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Paul Gauguin Dining

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83% of cruisers loved it
  • Sails year-round in French Polynesia
  • Top-notch guest lecturers
  • Luxury service paired with a casual, tropical ambience

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Paul Gauguin Dining
I've always thought that the quality of provisions and a tasty, varied menu served by professional waitstaff are paramount to a successful cruise ship dining experience. Paul Gauguin Cruises definitely gets high marks on those counts.

We took our first meal aboard the ship in the main dining room, L'Etoile. The menu was extensive, portions were just the right size, and each course made our taste buds sing! We hadn't necessarily expected a fabulous dining experience, since food in French Polynesia is generally known for being outrageously expensive and not particularly pleasing for American sensibilities. Cross "mealtime" off your list of worries.

The cruise fare includes all meals, nonalcoholic beverages, house wines (think Dry Creek, L'Enclos de Saint Jacques and Cline Cellars) and spirits. You may also purchase wines from an extensive cellar list; bottles start at $30.

The casual vibe onboard lends itself to open seating, and it was equally easy to secure a romantic table for two or join other travelers for a convivial dinner.

There are three restaurants aboard the ship:

L'Etoile is the main dining room on Deck 5 aft; it's open only in the evenings from 7 to 9:30 p.m. and serves French food with a Polynesian flare. The room is impressive with its high ceilings, inset lighting, blond and dark wood finishes, and red and black round-back chairs. Windows line three sides of the dining room, while the fourth wall features shelves that show off more than a dozen ornate vases and dinner platters.

My first -- and most memorable -- meal at L'Etoile started with a tropical fruit cup, accented with toasted coconut, followed by a "Tahitian Wok" that consisted of succulent pieces of pork that were stir-fried with a delectably creamy coconut milk sauce alongside fried rice.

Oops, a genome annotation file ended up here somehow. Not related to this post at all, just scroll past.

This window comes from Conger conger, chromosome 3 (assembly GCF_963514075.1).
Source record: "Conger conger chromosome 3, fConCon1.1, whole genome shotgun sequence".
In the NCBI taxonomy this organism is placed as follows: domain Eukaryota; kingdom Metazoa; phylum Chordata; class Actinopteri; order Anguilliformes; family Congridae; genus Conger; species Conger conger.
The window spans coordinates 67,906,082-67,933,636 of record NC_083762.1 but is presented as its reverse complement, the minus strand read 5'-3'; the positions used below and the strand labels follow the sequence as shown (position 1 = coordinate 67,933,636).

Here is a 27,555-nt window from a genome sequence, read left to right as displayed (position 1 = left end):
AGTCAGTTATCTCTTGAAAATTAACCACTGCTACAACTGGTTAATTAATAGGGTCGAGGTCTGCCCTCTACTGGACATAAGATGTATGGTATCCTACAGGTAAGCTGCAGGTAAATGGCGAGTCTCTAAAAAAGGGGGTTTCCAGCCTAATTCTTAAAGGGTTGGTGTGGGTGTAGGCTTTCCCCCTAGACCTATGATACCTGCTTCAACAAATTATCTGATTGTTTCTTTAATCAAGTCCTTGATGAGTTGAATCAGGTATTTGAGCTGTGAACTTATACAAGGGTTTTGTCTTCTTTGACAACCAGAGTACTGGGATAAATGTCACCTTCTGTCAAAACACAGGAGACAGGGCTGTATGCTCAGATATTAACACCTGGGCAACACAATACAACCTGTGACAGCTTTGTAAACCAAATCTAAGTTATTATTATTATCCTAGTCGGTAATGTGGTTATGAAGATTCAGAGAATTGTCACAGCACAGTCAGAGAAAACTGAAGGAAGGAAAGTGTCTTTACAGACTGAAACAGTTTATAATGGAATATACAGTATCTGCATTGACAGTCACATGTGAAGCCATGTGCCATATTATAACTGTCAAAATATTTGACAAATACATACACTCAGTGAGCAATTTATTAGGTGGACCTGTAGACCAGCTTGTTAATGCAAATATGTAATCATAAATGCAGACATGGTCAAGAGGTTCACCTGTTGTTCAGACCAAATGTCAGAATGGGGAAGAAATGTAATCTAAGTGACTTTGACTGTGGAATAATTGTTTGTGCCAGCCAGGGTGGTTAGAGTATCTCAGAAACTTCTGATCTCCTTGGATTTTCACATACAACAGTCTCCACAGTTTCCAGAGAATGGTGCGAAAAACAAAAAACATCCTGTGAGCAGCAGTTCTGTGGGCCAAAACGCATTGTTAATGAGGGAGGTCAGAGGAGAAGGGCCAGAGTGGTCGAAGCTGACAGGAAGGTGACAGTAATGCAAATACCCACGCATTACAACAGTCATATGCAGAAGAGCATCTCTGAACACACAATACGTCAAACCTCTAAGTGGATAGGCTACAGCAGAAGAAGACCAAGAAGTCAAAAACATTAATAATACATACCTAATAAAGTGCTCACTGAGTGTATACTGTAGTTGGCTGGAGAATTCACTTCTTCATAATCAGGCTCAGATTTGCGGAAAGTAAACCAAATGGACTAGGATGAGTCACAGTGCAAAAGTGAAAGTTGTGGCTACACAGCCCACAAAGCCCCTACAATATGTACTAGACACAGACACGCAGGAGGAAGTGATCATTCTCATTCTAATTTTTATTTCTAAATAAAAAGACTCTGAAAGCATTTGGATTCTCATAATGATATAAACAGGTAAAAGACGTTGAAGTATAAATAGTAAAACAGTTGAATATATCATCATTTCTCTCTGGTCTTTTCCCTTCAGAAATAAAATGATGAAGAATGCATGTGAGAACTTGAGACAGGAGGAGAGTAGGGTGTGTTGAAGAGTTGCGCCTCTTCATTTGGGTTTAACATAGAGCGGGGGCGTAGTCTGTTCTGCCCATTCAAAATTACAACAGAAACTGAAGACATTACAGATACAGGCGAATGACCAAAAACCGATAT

The waitstaff is attentive, but not intrusive, and the sommelier fills your glass all evening -- whether you're drinking wine or a nonalcoholic beverage like iced tea. Reservations are not necessary.

We especially enjoyed dining at La Veranda for breakfast, lunch, afternoon tea and dinner. Floor-to-ceiling windows accent the light and breezy interior, and the aft location provides breathtaking panoramic views. You can dine inside or al fresco.

At both breakfast (7:30 to 9:30 a.m.) and lunch (noon to 2 p.m.), you may order off the menu and/or make selections at the extensive buffet. Daily lunch buffets are themed to various cuisines, including French, Pacific, German, Tex-Mex and Italian. In the evenings from 7 to 9 p.m., this location transforms itself into a reservations-only French bistro with a set menu throughout the cruise. Highlights include terrine of chicken livers and foie gras accompanied by prune marmalade and served with brioche, beef consomme with porcini quenelles, and rack of lamb with Provencal vegetables and dauphine potatoes. Cap off the meal with Tahitian vanilla creme brulee. Meal substitutions are frowned upon.

Three special dinner menus -- vegetarian, light and healthy, and no salt added -- are available at L'Etoile and La Veranda. These weren't your boring plain salad or baked chicken breast options, either. We ordered from these menus frequently and were quite pleased. My favorite "no salt added" dish was the pomelo salad of Tahitian grapefruit, chicken and shrimp, infused with coconut milk and tamarind sauce. My husband preferred the vegetarian moussaka. Chicken, mahi mahi and New Zealand salmon were on the menu almost every night.

Passengers also take many meals at Le Grill on the Pool Deck, open for buffet breakfast (7 to 9:30 a.m.) and buffet lunch (noon to 2 p.m.). You'll find many of the same options there as you will at La Veranda, but the vibe is more casual since you're dining on a covered deck. Note there are no tables for two there; as it gets busy at lunchtime, you may need to dine with fellow travelers. Like La Veranda, lunch buffet offerings are pegged to a different ethnic cuisine each day. You may also order hamburgers and hotdogs from the grill.

In the evening, Le Grill becomes Pacific Grill and offers a Polynesian menu. It's a must-dine if you've never tried poisson cru (raw tuna marinated in lime juice and coconut milk) or braised suckling pig. The atmosphere -- whether the ship is anchored in port or sailing the azure sea -- is pure vacation bliss, complete with a tropical breeze at your back.

Editor's note: Reservations for La Veranda and Le Grill may be made during breakfast and lunch each day. Room service is another solid option aboard this ship, whether you're seeking breakfast served on your balcony, a romantic four-course dinner for two or a simple midnight snack. A limited menu is available 24 hours a day, but during dinner hours, you may also select items from L'Etoile's menu. Room service offers a variety of appetizers like smoked salmon and shrimp cocktail, three types of salads (mesclun greens, classic Caesar and chef's), soups and sandwiches, and entrees like medallions of beef tenderloin, vegetarian stir-fry, pizza, and the obligatory hamburgers and hotdogs. Save room for dessert. Our favorites included the bourbon pecan pie and chocolate mousse.
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Ship Stats
Crew: 217
Launched: 1997
Decks: 7
Tonnage: 19,200
Passengers: 332
Registry: Bahamas
CDC Score: Not yet inspected
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